James 1:5 If any of you need wisdom, ask God for it. He will give it to you. God gives freely to everyone. He doesn't find fault.
One of the challenges we have as human beings is that we love to play the victim. We like to place blame, find fault, and point fingers. When we seek God for wisdom, we are asked to step out of victimhood and are guided to take personal responsibility. God’s wisdom will guide us toward improving our situation by co-mingling with our own thoughts, motives, attitudes, words, and actions. Through God’s influence we will begin to ask, “What can I do that can make things better?”
It is a new question for many of us, and the challenge is that we don’t always have the answer. Because of our history of indicting and blaming others, we are unaccustomed to looking within for solutions.
Let’s suppose we want to be happy. We want to wake up happy, feel happy all day long, and go to bed happy. So we get up out of bed and immediately stub our toe on the dresser and swear. Through the pain in our foot we vaguely remember something about trying to be happy. We limp to the bathroom and realize that there is no more toilet paper on the roll. The idea of happiness is fading quickly.
We reload the paper roll and stumble toward the kitchen for our morning coffee. To our dismay we see that we didn’t put coffee grounds in the coffee maker so all we have waiting for us is a pot of hot water. Happiness is now a distant memory, relegated to that ‘someday’ when we get our life together.
This is a simple illustration, but there are people who live their lives on an emotional roller-coaster – tossed about by circumstances; their state of mind is at the mercy of every inconvenience and challenge. Wouldn’t it be great to maintain a positive state of mind despite what was going on in the world around us?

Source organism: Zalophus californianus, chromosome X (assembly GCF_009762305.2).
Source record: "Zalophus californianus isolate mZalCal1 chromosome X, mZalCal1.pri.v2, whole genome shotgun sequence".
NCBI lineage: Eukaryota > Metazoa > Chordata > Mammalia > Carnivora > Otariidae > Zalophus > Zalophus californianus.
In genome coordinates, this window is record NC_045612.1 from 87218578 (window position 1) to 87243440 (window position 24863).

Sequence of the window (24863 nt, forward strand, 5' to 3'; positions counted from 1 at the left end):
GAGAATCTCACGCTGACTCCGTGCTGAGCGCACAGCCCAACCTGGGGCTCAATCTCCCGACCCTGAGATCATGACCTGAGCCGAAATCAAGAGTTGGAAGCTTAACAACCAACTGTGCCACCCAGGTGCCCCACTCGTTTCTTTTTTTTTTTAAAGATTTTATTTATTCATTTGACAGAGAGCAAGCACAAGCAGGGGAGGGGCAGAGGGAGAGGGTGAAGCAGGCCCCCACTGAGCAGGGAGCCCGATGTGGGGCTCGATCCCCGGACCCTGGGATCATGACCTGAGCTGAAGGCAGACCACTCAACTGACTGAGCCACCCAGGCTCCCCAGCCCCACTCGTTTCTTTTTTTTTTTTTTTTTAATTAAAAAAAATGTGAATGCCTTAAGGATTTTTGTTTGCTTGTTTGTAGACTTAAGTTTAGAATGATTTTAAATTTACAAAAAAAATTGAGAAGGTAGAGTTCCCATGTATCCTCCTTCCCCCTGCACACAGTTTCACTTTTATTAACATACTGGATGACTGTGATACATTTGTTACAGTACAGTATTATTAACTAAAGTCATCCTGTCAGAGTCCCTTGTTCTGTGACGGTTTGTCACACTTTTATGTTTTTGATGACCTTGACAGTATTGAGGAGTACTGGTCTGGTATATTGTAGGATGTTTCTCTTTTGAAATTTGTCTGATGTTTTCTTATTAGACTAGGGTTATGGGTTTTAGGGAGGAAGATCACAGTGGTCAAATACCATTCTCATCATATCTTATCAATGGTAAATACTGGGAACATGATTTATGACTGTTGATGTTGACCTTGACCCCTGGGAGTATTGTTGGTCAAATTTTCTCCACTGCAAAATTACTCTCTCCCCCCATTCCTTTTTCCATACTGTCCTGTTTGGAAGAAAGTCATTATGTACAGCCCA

Did you know that there is a jet with the technology to fly from one country to another without a pilot? A course can be entered, and it will arrive at its destination. Pretty amazing. And do you know what percentage of the time it is totally off track during its flight? 99%. About 1% of the time the jet is on the proper heading, the rest of the time it is adjusting for wind shear, atmospheric conditions, and other turbulence. It adjusts its course without complaint, without becoming emotionally attached to its constant errors, and without quitting in disgust and shame. When it is off course it simply amends its heading regardless of how many repetitions are required, until it reaches its destination.
When we decide to be happy, we somehow expect our intentions to pave the way for a trouble-free journey along a road that has been made smooth. Isn’t that what the Bible says in Isaiah 42:16? “I will turn the darkness into light before them and make the rough places smooth.”
The difficulty with this thinking is that these references are to our ‘inner’ journey. When we are in tune with God, we are not spared difficulties; we are given the strength to see us through our difficulties. Tough decisions are not swept away; we are provided the wisdom to make the right choices.
Things are as they are. We cannot control circumstances and situations; all we can control are two things: our response to the situation, and where to look for the answers.